Conclusion for
Approach Four: Participatory Methods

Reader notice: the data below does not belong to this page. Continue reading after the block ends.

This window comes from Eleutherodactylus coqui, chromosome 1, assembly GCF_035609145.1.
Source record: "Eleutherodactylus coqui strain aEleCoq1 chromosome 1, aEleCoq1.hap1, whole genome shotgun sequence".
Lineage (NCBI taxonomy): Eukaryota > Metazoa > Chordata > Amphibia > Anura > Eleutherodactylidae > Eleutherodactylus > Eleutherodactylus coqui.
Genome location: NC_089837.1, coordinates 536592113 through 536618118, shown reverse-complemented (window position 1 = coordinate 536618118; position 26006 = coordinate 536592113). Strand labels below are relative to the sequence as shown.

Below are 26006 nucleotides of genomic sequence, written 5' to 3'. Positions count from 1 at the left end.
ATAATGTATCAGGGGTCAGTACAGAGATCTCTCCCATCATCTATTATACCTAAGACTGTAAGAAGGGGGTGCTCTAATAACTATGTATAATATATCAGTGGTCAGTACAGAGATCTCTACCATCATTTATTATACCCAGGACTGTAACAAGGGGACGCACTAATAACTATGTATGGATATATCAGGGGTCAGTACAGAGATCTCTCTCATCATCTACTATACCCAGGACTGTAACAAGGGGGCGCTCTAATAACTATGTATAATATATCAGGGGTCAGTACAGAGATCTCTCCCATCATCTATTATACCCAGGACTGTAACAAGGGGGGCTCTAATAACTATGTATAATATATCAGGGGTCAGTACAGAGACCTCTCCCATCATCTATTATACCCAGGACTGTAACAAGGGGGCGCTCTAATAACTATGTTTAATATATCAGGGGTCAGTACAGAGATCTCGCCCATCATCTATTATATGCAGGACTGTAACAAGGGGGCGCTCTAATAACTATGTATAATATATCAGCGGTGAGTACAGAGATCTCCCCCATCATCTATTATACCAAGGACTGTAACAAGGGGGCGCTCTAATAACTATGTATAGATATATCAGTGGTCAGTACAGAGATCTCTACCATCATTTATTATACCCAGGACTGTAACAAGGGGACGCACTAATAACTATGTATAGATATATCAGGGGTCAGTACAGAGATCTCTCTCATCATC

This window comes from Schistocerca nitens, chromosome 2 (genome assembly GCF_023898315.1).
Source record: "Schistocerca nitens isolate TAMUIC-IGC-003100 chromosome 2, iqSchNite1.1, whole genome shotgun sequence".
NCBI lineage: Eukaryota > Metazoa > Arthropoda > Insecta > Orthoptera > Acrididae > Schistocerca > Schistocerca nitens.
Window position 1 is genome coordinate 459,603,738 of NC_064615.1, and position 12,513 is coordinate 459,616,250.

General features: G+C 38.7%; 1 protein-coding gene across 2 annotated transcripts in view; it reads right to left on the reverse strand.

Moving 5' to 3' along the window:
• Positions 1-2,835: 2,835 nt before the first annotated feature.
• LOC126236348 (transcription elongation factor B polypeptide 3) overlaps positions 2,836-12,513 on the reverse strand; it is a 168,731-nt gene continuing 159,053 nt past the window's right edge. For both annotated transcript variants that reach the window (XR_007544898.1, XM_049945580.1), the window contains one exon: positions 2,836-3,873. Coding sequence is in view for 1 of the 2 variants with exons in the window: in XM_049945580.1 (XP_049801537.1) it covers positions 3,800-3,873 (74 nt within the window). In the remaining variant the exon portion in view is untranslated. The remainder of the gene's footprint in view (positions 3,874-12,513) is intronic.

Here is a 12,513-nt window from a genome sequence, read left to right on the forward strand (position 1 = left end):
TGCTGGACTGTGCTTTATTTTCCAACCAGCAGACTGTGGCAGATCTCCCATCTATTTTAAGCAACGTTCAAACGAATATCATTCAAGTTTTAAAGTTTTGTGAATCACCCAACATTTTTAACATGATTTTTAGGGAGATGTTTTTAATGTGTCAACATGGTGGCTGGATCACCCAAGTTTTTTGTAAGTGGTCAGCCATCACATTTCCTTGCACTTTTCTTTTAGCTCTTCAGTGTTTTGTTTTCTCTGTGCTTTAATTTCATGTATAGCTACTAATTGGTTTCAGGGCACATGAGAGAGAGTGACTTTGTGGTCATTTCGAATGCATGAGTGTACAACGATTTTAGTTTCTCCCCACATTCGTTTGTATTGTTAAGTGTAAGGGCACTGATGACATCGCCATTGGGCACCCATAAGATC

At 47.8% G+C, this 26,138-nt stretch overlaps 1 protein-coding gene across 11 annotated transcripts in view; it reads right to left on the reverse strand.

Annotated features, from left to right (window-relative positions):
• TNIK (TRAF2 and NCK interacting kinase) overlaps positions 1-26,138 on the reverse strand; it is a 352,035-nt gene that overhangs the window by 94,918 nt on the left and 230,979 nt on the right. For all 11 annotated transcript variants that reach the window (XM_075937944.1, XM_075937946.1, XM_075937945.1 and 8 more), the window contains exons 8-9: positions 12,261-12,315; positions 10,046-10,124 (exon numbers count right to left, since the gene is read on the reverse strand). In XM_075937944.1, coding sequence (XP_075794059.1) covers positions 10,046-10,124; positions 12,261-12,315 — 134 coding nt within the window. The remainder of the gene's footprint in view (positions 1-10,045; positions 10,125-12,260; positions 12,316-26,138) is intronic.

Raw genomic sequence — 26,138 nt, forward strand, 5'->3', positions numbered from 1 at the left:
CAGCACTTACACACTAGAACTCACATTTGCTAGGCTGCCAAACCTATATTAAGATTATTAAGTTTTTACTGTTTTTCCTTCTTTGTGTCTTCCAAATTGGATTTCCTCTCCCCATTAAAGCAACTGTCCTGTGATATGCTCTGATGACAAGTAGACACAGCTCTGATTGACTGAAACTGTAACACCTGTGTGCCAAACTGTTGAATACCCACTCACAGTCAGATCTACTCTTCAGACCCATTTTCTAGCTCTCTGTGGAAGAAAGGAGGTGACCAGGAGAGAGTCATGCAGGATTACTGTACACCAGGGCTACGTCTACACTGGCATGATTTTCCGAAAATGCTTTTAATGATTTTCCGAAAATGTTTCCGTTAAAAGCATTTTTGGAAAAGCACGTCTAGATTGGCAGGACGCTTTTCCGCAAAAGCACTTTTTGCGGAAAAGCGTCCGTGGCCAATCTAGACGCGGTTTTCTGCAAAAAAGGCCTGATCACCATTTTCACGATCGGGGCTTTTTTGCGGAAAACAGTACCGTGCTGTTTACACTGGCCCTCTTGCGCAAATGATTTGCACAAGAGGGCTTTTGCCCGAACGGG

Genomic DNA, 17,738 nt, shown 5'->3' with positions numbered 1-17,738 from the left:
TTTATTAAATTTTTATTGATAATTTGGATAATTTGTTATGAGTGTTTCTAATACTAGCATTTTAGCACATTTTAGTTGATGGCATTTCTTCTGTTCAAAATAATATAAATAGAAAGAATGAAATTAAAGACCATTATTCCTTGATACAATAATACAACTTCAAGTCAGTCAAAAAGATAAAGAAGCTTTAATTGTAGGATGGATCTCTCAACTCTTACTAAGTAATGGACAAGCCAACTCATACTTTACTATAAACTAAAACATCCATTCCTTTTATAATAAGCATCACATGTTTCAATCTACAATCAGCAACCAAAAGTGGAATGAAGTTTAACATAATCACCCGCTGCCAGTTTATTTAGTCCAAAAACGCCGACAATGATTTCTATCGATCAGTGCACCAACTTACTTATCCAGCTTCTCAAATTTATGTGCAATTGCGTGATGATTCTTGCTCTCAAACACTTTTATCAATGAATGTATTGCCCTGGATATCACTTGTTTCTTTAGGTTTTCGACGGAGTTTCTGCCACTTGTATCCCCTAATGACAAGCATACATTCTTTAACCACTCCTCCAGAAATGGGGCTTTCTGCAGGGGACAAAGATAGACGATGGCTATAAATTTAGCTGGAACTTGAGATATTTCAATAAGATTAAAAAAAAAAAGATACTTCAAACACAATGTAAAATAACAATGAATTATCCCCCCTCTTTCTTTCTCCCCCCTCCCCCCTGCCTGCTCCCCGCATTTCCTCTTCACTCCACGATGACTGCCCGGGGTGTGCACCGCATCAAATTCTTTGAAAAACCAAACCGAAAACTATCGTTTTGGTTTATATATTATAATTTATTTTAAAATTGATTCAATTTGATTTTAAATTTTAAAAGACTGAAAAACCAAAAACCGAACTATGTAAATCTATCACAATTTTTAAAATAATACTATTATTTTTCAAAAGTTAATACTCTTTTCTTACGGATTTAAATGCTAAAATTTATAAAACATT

While cultural probes were considered as a method for providing insight into how the warped plastics and my storytelling process could engage participants, it was ultimately the form of participatory design workshops that proved to be most suitable. Conducting trials of these workshop designs confirmed that my particular methods of story generation—anthropomorphic, time-based, speculative, fragmented and nonhuman stories—could tangibly visualise the longevity of plastic and foster a sense of ecological responsibility in participants’ relationship to plastic. After having tested both Stories from the Afterlife and What Now? workshop designs, it is clear that both show potential and lead participants to think about the longevity of plastic in different ways. Stories from the Afterlife prompted broader stories about the deep time futures of plastic, whereas What Now? connected participants to understand how their personal disposal actions contributed to this deep time. Both workshop designs could hence be refined upon and presented as the finalisation of this experimental process and further tested with a broader group of participants to determine whether their designs are repeatable. This will be detailed further in the upcoming section Final Workshops.